Last year, I appointed a top advisor with an impressive background in the private sector and charged him with finding out what doesn’t work for business in this state and how to fix it. What he heard consistently was that business needed an effective champion to navigate the state’s plethora of complex laws and regulations which can discourage investment and job creation. You enacted a law to restructure our office of business development and place it in the governor’s office. Under the name GO-BIZ, we now have a point of contact at the highest level for businesses large and small. More than that, the GO-BIZ office is staffed with people who understand what it’s like to be in business and stand ready to intervene and give real help to get businesses open and projects off the ground.
Already California is leading the nation in creating jobs in renewable energy and the design and construction of more efficient buildings and new technologies. Our state keeps demanding more efficient structures, cars, machines and electric devices. We do that because we understand that fossil fuels, particularly foreign oil, create ever rising costs to our economy and to our health. It is true that the renewable energy sector is small relative to the overall economy but it pays good wages and will only grow bigger as oil prices increase and the effects of climate change become more obvious and expensive.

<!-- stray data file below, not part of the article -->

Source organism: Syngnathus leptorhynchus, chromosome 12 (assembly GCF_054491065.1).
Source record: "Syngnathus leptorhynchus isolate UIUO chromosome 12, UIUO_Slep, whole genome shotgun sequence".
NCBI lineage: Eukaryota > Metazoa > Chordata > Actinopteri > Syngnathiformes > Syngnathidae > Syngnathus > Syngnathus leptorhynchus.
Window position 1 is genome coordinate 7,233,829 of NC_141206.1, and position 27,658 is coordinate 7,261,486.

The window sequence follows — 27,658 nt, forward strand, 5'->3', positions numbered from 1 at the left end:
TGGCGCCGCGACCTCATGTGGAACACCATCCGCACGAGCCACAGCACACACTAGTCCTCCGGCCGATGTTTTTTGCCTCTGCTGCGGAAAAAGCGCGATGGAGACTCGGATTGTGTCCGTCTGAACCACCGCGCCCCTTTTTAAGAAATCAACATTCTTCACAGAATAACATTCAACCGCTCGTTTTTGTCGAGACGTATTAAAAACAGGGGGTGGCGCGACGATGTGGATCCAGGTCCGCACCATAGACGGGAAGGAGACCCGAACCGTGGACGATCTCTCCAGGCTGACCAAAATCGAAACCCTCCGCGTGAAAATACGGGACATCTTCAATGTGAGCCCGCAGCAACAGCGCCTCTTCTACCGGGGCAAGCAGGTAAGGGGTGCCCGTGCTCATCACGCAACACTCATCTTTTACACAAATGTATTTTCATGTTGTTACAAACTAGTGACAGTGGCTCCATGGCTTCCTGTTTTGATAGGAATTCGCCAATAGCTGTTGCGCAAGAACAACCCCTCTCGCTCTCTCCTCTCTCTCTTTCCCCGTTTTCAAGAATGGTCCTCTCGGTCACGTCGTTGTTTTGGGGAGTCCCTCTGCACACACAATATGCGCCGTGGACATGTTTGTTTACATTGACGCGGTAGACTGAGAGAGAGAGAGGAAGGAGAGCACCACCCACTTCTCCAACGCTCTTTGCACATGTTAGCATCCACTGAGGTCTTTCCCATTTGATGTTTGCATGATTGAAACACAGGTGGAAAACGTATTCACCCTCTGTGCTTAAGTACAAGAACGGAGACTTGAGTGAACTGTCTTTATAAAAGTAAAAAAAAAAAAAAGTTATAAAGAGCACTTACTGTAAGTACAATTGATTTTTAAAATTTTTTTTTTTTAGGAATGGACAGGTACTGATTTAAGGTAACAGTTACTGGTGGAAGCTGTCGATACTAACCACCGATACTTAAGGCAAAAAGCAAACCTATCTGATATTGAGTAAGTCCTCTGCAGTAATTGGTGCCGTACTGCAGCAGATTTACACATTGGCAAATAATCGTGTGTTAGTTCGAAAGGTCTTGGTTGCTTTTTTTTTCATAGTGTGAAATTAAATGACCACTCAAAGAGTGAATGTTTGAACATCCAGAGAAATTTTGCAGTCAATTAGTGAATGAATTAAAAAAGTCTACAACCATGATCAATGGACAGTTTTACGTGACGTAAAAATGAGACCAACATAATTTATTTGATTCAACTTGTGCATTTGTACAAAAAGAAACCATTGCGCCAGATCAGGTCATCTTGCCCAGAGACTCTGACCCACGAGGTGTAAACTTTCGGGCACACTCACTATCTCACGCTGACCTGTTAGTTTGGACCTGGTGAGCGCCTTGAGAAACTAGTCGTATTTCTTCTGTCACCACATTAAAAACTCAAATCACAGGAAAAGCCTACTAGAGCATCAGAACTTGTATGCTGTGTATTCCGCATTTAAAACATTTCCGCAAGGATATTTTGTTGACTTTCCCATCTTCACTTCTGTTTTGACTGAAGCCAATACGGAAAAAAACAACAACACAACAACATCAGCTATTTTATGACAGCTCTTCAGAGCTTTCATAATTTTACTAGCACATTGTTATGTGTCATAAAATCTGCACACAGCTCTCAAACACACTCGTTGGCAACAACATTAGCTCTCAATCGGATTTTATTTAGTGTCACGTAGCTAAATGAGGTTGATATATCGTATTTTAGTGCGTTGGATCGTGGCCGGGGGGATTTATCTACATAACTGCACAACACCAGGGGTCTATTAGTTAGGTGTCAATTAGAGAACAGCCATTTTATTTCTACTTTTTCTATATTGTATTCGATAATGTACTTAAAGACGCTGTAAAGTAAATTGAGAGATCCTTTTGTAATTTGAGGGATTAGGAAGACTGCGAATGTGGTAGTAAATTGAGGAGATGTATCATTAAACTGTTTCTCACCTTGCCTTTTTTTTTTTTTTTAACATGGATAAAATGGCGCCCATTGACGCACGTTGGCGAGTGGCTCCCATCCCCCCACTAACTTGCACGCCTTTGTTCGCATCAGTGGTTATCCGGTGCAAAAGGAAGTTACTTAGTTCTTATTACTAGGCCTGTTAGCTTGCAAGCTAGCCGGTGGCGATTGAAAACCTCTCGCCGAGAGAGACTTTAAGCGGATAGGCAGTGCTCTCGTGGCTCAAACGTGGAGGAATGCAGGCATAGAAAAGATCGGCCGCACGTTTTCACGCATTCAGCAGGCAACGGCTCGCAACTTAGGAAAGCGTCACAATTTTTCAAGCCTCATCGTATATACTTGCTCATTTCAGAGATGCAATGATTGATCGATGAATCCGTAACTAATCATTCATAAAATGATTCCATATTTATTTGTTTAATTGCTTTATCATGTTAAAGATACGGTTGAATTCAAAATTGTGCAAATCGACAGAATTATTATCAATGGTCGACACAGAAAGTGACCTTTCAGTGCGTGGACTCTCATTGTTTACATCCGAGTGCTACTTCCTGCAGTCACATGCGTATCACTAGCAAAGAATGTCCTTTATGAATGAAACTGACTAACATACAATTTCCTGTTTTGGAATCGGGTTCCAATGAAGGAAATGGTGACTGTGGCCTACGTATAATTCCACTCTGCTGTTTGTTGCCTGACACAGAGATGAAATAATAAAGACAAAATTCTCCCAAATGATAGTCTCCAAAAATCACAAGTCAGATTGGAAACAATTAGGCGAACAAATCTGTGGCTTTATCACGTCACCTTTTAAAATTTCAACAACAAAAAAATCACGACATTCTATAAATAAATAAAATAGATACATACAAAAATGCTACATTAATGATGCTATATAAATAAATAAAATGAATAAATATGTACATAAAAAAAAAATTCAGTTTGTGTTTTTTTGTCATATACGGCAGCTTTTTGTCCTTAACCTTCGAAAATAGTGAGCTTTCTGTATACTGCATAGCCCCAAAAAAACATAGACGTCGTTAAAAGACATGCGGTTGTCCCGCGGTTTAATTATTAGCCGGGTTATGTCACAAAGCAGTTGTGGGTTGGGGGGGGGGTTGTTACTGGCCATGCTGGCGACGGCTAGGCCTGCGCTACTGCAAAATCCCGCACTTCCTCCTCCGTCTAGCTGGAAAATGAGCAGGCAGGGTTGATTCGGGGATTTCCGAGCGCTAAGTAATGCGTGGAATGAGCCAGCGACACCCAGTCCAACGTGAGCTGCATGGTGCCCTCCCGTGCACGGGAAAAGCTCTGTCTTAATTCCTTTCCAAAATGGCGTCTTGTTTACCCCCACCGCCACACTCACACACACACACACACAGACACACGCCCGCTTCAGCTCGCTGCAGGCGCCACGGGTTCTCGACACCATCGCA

I have set a goal of 20,000 megawatts of renewable energy by 2020. You have laid the foundation by adopting the requirement that one third of our electricity come from renewable sources by that date. This morning I can tell you we are on track to meet that goal and substantially exceed it. In the last two years alone, California has permitted over 16,000 megawatts of solar, wind and geothermal energy projects.
In the beginning of the computer industry, jobs were numbered in the thousands. Now they are in the millions. The same thing will happen with green jobs. And California is positioned perfectly to reap the economic benefits that will inevitably flow.